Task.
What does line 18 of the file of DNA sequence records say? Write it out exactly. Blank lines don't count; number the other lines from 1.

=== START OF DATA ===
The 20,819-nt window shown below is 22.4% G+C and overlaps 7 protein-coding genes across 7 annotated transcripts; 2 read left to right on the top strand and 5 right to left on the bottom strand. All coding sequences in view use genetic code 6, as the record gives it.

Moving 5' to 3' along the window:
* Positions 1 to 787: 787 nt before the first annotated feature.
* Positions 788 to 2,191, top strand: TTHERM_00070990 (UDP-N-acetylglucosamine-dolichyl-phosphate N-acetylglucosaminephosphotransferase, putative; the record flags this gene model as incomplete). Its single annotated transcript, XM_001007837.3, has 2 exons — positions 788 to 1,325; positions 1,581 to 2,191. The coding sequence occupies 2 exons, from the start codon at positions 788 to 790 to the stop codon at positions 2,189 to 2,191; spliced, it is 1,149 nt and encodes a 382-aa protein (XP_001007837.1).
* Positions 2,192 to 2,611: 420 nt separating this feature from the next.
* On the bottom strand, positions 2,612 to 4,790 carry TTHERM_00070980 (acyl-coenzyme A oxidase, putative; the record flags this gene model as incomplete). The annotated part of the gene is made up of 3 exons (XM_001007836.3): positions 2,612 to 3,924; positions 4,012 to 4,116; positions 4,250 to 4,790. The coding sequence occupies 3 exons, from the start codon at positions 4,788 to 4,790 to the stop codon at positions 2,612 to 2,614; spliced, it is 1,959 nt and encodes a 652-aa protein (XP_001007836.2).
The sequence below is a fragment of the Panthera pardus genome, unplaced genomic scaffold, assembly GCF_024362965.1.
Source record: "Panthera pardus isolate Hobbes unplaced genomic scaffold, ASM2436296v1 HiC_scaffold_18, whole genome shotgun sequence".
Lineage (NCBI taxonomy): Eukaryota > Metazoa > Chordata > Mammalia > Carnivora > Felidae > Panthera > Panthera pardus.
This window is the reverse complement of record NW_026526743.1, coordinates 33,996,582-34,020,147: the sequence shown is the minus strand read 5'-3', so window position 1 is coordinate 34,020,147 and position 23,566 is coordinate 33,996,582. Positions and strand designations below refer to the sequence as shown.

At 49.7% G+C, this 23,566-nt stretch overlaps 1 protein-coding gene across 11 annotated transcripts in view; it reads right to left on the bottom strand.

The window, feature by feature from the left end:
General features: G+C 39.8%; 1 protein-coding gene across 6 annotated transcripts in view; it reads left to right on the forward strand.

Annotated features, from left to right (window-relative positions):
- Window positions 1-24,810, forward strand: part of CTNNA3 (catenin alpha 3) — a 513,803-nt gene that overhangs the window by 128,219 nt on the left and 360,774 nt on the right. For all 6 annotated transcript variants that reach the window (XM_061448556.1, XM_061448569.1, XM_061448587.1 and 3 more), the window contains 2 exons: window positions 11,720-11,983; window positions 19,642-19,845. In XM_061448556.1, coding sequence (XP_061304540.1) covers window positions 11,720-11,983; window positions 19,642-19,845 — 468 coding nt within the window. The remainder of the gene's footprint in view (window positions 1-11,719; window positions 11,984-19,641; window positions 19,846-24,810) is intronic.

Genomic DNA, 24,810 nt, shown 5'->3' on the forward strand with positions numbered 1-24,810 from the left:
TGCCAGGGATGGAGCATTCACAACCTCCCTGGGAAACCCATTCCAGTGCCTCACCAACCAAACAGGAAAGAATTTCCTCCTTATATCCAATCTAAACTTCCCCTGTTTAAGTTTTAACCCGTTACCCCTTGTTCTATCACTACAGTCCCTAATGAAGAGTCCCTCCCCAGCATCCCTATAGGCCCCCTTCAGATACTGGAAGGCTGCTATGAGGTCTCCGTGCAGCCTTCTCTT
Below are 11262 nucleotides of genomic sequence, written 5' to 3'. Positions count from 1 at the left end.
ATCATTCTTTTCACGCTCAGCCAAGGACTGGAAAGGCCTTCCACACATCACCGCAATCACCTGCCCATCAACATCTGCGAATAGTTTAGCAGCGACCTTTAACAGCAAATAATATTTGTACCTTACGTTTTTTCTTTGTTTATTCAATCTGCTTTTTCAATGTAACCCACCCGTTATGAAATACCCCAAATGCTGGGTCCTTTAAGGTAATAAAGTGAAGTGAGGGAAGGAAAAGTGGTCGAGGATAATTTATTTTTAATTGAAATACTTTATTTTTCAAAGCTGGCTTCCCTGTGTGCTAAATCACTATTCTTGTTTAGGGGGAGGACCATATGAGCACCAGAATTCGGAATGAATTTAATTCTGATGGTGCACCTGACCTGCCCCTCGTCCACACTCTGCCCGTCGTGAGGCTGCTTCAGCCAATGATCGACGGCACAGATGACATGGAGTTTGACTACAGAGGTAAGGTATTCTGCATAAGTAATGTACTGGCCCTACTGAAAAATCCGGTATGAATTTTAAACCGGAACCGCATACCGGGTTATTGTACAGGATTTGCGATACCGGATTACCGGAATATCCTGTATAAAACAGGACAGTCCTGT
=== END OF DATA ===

Below are 11262 nucleotides of genomic sequence, written 5' to 3'. Positions count from 1 at the left end.